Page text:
Pre-term delivery, optimism and initial personal growth as predictors of mothers’ long-term personal growth

Orit Taubman–Ben-Ari*, Vera Skvirsky, Tzipora Strauss, Iris Morag

*Corresponding author for this work

Research output: Contribution to journalArticlepeer-review

14 Scopus citations


Introduction: Positive outcomes in the aftermath of childbirth have increasingly been studied in the last decade. However, most of the studies concentrate on short-term outcomes. The current study examined the perceived personal growth of mothers four years after childbirth, investigating the contribution of the event characteristics (full-term/pre-term birth), internal resources (optimism, self-esteem) and personal growth as measured one year after the birth. Methods: Mothers (n=259) participated in the study by completing a set of self-report questionnaires one and four years following the birth of their child/ren. Results: Personal growth after four years was found to be higher among mothers of pre-terms than of full-terms, and higher four years after the birth than it had been three years earlier. Furthermore, regression analysis indicated the significant contributions of being a mother to pre-term baby/ies, optimism and personal growth one year after the birth to women’s personal growth three years later. Discussion: The results highlight the potential long-term effects of giving birth to a pre-term baby on personal growth, as well as the contribution of optimism as an important internal resource. They also indicate the development of personal growth over time. Explanations for the findings are offered and their practical implications are discussed.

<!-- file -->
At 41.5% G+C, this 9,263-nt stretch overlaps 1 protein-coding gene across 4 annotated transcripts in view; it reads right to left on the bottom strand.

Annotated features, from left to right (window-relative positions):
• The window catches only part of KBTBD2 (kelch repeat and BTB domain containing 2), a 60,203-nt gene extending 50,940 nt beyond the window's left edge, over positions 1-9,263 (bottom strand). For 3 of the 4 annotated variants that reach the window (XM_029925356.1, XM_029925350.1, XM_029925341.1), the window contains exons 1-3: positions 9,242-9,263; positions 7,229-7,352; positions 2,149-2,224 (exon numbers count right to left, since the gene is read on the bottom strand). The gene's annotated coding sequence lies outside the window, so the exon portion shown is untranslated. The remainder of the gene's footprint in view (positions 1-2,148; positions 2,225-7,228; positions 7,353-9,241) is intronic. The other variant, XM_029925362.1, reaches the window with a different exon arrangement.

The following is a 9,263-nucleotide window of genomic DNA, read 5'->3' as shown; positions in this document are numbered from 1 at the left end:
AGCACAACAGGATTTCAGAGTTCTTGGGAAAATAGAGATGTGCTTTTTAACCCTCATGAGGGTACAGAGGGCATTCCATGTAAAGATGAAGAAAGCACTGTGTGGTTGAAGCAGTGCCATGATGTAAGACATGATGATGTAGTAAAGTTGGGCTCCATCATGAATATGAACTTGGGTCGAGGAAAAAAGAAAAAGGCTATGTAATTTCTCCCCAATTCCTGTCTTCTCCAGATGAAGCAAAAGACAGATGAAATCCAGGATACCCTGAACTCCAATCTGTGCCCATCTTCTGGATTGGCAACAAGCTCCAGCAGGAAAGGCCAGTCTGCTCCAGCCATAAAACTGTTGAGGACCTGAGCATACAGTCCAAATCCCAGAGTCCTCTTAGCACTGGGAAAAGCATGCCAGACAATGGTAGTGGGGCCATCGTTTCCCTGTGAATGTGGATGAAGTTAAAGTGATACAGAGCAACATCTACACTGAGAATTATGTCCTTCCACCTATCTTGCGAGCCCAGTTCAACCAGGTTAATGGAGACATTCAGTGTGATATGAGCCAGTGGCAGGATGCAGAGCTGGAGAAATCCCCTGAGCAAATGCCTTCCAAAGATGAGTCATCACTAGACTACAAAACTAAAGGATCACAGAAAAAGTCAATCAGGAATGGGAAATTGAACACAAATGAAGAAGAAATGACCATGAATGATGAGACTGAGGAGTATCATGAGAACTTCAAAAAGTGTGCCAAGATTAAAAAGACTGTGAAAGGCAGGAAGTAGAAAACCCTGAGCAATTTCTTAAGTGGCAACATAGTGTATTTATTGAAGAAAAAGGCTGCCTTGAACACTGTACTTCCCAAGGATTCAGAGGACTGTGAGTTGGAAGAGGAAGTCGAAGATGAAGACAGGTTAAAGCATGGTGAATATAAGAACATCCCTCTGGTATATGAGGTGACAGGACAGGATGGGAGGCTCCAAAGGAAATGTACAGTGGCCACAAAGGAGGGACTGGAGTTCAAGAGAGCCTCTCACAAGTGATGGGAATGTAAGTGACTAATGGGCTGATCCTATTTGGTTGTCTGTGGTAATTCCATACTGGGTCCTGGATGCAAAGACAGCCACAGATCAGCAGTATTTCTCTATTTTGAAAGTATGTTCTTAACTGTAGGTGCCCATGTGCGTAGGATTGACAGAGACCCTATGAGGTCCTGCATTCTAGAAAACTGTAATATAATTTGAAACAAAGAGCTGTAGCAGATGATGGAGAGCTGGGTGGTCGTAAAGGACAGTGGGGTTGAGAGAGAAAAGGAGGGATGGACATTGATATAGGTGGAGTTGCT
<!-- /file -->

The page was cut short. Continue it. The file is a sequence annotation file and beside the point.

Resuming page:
Original languageEnglish
Pages (from-to)277-289
Number of pages13
JournalJournal of Reproductive and Infant Psychology
Issue number3
StatePublished - 27 May 2019


FundersFunder number
Ihel Foundation


    • Personal growth
    • mothers
    • optimism
    • pre-terms
    • prematurity
    • self-esteem


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